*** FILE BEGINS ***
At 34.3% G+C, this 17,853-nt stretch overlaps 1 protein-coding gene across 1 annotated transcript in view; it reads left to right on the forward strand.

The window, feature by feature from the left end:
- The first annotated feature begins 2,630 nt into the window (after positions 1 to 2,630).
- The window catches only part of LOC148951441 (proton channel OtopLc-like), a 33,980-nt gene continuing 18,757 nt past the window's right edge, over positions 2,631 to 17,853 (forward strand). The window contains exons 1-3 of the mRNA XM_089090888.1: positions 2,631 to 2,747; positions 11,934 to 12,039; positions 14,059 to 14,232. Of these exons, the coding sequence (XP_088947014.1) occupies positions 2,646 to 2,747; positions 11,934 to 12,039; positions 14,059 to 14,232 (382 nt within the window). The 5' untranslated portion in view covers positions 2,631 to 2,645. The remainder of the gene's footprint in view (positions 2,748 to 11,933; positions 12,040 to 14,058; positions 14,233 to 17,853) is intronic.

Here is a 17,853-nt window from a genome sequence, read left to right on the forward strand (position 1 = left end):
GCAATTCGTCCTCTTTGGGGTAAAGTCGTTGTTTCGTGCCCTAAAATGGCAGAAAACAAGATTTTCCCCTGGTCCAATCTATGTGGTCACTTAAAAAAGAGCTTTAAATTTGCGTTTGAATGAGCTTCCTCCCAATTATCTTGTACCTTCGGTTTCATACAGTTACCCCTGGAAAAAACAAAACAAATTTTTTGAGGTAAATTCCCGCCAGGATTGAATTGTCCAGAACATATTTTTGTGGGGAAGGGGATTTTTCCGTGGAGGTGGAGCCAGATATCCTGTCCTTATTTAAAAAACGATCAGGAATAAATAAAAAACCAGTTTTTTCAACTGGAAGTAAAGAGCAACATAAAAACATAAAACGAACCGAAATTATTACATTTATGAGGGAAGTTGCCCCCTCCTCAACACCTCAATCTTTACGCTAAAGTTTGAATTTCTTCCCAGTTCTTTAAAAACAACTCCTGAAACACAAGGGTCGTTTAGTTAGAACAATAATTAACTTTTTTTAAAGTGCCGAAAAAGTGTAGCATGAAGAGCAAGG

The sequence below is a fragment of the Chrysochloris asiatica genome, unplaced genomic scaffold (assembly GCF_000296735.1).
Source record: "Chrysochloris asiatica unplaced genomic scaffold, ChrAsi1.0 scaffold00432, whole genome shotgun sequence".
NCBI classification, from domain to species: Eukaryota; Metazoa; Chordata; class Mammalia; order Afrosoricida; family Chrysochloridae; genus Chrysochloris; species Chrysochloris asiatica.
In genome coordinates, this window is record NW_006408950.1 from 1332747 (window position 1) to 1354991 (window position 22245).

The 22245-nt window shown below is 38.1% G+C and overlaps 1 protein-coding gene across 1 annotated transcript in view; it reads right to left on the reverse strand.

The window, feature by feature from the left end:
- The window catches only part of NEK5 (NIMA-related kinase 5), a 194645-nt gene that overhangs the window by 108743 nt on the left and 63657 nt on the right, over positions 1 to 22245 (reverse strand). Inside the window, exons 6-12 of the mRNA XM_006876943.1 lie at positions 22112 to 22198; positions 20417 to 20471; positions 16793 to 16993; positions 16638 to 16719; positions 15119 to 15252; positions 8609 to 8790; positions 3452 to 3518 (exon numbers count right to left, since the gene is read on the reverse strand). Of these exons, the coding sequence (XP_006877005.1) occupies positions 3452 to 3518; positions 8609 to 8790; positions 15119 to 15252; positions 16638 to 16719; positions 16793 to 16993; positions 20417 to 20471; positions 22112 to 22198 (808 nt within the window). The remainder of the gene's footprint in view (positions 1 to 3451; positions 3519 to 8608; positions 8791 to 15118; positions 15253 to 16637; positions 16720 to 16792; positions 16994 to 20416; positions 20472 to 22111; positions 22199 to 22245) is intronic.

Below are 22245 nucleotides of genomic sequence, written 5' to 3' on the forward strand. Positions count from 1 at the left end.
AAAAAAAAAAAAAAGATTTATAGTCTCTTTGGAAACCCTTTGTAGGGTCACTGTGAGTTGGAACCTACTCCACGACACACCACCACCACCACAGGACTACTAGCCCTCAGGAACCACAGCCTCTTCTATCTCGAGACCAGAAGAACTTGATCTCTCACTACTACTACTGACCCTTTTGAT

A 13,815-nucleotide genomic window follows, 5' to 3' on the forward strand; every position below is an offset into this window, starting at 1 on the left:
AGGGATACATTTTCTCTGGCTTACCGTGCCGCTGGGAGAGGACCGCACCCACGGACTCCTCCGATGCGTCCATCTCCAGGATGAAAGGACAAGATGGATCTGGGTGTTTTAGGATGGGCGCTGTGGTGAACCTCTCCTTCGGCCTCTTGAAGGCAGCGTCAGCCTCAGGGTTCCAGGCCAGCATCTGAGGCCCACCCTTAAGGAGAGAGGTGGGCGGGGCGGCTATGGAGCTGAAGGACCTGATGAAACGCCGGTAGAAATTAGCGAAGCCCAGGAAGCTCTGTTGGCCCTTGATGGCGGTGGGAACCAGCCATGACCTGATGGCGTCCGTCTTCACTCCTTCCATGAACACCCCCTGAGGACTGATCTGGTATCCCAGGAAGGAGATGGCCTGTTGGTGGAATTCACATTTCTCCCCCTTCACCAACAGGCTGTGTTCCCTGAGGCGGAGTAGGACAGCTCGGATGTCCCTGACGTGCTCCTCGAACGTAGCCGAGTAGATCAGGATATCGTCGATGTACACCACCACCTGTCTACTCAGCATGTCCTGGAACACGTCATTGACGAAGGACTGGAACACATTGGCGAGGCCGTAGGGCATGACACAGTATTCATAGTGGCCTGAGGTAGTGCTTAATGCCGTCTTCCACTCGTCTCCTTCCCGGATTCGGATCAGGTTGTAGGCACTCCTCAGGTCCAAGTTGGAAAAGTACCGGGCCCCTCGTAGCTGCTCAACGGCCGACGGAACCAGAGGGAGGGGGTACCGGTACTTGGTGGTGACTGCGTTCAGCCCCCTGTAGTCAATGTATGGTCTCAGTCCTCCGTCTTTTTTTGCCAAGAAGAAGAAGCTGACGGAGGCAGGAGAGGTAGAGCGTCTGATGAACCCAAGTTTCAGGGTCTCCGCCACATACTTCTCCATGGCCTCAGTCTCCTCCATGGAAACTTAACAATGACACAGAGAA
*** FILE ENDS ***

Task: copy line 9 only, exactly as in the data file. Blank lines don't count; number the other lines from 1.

NCBI classification, from domain to species: Eukaryota; Metazoa; Chordata; class Mammalia; order Afrosoricida; family Chrysochloridae; genus Chrysochloris; species Chrysochloris asiatica.